By the time the doctor got back to assure me that my brain appeared normal (if a little overdeveloped), the worst was over, although I kept calling Methodist Hospital "Madison" in the aftermath of my microphone—microwave—migraine. We would have looked in on M. Tiny while we were there, but he was at a different hospital. Trash drove me home, and I was undressed and in bed practically before she had the front door closed behind us.

I slept in the next morning, and barely got to M. Tiny’s hospital room in time to be there with Trash for his 1:00 p.m. feeding. I looked down my little guy, crashed out in his Plexiglas bassinette, and I realized that I had a new understanding of what it’s like to be helpless in a hospital, fully dependent on others for your basic needs, attached to wires that monitor your vital signs in real time. The thought of him constantly being as miserable as I was on Sunday night, and not even able to complain about it, breaks my heart.

But then it’s time to change his diaper and I see that he can complain just fine when he wants to. In Trash’s hair, if necessary.

As for my brain, it’s back to its normal level of performance. The day after felt like kind of a hangover, either from the headache or the drugs, but there seem to be no permanent aftereffects. They’re so not worried about me that my follow-up appointment with Neurology is next month. It looks like I either had a migraine or a TIE. ("Transient Ischemic Event," or "brain-fart.") Both of which suck during the experience, but which have the upside of being both temporary and highly unlikely to recur.

But, God? If this is some message from you, telling me to quit wasting my talent? Try to be a little less subtle, okay?

Today’s best search phrase: "Square superhero centerpieces." Did you know that M. Tiny was born within two days of Christopher Reeve’s death? You know, just in case you believe in reincarnation or anything.


posted by M. Giant 8:02 PM 6 comments

6 Comments:

Bless your heart, in the middle of M.Tiny's trials, having to go through this. Sounded scary! Keep us posted, buddy.

By Blogger Julie A., at October 21, 2004 at 5:12 AM  

You didn't say if they explained this to you, but what you experienced is called aphasia; the specific characteristics suggest the aphasia type called "anomia". It's *customarily* caused by physical lesions in the speech centres of the brain, but if that were the case in this instance it wouldn't go away.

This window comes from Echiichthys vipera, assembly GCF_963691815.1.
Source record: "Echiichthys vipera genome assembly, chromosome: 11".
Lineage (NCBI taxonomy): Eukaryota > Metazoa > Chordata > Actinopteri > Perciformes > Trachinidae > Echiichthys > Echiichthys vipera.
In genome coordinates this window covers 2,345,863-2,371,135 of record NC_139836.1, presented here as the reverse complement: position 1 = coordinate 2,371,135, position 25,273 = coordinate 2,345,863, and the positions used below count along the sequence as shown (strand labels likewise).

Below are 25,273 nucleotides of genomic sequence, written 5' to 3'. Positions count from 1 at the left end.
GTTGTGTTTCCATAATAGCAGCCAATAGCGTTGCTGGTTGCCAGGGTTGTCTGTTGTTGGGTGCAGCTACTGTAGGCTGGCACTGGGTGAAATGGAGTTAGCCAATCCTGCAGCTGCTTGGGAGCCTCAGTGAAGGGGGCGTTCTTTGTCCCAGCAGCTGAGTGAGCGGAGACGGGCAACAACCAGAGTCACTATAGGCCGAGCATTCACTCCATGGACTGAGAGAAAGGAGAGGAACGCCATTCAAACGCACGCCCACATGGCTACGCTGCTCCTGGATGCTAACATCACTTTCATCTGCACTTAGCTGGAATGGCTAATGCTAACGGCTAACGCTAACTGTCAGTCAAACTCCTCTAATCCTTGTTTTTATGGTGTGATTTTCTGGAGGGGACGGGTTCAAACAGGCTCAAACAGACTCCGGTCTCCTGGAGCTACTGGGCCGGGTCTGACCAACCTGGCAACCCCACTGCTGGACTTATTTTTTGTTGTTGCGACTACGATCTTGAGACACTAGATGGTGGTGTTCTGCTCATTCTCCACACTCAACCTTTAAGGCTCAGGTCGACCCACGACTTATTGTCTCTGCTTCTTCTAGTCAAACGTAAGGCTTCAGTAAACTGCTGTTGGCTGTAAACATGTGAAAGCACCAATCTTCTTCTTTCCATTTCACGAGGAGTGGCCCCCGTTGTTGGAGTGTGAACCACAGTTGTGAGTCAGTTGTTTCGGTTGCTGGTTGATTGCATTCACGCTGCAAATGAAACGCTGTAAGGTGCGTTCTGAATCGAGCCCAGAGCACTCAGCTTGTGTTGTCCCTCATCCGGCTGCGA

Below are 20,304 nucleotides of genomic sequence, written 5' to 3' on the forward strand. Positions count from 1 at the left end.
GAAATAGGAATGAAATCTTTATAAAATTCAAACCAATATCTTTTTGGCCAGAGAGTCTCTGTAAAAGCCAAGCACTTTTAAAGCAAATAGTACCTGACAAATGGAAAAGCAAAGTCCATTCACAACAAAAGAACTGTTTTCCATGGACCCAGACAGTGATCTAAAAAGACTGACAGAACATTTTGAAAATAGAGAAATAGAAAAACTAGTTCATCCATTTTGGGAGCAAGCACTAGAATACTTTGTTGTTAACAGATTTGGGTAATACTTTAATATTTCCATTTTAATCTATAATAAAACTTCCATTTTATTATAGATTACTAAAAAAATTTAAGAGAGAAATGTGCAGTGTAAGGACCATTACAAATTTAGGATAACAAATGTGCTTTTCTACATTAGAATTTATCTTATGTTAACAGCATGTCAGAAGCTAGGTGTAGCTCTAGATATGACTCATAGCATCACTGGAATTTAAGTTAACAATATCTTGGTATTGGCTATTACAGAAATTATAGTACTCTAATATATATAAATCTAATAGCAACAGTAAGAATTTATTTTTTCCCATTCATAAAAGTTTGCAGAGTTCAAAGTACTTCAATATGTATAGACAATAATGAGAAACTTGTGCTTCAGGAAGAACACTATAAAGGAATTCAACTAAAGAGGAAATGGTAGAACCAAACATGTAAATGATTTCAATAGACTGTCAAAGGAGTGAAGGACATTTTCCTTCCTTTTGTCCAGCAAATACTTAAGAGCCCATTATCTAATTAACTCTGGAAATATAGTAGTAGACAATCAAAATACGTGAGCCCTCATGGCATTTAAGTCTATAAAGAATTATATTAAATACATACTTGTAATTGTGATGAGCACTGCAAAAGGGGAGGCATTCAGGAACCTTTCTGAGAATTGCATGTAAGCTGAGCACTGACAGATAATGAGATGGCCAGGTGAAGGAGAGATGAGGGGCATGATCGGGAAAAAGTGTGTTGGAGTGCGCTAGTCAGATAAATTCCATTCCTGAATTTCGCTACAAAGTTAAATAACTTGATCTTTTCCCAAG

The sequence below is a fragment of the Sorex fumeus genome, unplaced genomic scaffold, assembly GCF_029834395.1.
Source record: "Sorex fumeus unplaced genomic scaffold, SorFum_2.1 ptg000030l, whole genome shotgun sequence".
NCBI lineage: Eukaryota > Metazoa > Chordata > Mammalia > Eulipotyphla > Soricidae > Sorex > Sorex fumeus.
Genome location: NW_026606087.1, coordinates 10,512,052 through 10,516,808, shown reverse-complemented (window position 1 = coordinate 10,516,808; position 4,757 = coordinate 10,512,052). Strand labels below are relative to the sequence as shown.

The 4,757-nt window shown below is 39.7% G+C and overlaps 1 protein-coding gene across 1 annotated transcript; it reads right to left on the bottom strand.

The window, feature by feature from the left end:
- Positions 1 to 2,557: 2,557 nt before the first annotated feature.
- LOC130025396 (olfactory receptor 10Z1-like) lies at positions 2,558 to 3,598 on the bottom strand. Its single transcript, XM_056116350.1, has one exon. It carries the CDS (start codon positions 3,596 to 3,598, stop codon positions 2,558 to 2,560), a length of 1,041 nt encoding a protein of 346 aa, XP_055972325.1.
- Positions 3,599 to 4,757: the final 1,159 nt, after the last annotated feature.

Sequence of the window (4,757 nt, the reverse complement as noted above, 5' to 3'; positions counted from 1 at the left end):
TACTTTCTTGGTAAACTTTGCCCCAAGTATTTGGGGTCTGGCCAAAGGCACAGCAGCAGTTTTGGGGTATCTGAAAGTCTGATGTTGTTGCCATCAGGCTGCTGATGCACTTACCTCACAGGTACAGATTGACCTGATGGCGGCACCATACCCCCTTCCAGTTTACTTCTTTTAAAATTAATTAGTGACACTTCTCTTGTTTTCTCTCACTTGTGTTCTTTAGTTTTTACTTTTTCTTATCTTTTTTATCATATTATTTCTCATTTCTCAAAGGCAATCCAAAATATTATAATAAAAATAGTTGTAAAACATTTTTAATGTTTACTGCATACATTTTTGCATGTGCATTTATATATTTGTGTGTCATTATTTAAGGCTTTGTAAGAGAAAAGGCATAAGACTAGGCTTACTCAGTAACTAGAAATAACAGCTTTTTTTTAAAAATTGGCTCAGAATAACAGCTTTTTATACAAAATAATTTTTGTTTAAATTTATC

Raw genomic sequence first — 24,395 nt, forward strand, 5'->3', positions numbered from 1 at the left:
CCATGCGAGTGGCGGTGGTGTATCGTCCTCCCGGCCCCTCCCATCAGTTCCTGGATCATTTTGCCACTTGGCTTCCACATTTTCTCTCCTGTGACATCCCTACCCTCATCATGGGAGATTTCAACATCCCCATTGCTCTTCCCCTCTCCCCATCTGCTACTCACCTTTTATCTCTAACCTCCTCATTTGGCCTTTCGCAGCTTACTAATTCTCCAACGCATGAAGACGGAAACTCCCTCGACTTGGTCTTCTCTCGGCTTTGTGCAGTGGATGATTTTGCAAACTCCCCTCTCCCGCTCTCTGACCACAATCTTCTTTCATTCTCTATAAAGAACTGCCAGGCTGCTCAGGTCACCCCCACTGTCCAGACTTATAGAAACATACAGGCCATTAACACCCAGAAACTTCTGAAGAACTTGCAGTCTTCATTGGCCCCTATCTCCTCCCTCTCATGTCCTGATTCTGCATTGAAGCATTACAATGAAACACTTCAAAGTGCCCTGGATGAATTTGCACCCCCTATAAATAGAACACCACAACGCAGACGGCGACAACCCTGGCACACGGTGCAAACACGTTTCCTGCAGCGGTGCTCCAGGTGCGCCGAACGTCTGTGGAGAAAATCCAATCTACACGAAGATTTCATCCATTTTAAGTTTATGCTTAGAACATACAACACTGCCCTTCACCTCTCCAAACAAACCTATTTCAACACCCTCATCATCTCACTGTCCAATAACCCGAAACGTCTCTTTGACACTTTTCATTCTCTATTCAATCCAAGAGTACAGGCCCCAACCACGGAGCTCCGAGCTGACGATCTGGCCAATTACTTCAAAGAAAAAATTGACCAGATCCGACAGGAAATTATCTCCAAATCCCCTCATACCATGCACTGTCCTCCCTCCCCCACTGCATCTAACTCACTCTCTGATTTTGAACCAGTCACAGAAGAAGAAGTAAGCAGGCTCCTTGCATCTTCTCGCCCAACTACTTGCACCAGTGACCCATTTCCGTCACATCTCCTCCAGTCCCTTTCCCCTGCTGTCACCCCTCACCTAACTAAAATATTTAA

Not to be alarmist, but it may be wise - if only for your peace of mind - to check in with a neurologist at some point. If nothing else, a neurologist may know of some way to prevent/treat migraines so severe they start causing aphasic disruption to your brain's function, especially if they're getting more severe with recurrence.

Sonnlich

By Anonymous Anonymous, at October 21, 2004 at 5:42 AM  

Oh my goodness! Are you feeling better? I bet Trash went nuts. I hope the whole family improves soon.

By Anonymous Anonymous, at October 21, 2004 at 7:09 AM  

I've had migraines off and on for the past 15 years or so. About 50% of the time, mine come without the headache portion, leaving me only the blindness part. Yup, an inability to see. Sometimes the blindness is complete blackness, and other times it's as if someone put a television screen full of static in front of my face.

It's disturbing, to be sure, but for what it's worth, not nearly as much as the first time it happened. I hope (and expect, based on evidence - albeit only anecdotal - of other folks with migraine/aphasia disturbances) that your experiences with migraines turn out to be no more than the minor inconvenience that mine tend to be.

By Blogger jlp, at October 21, 2004 at 1:28 PM  

I have also had horrific migraines, regularly over the last 8 years. And mine also come with that vocabulary disconnection. (And blindness, flashy lights, projectile vomiting, mental chatter, acute pain - all the symptoms that one can get with migraines, in fact.)

Hospital is *definitely* the place to be. Yay Trash! Hope you don't have any more repeats...

Mahal (mahal.diary-x.com)

By Anonymous Anonymous, at October 22, 2004 at 3:28 PM  

It sounds like a terrifying experience! I, too, think that losing my words/language would have to be one of my worst nightmares. I remember reading fiction writer Jean Stafford's biography, and how, during the last years of her life, following a debilitating stroke, she completely lost her language abilities, and how painful it was to read, and how I felt as if I couldn't really imagine a worse fate for a writer. I'm so glad to hear that the brain fart has passed, however, and that you're feeling better. Also, a belated congratulations on M. Tiny who is delightful and amazing!

By Blogger Artichoke Heart, at October 22, 2004 at 10:14 PM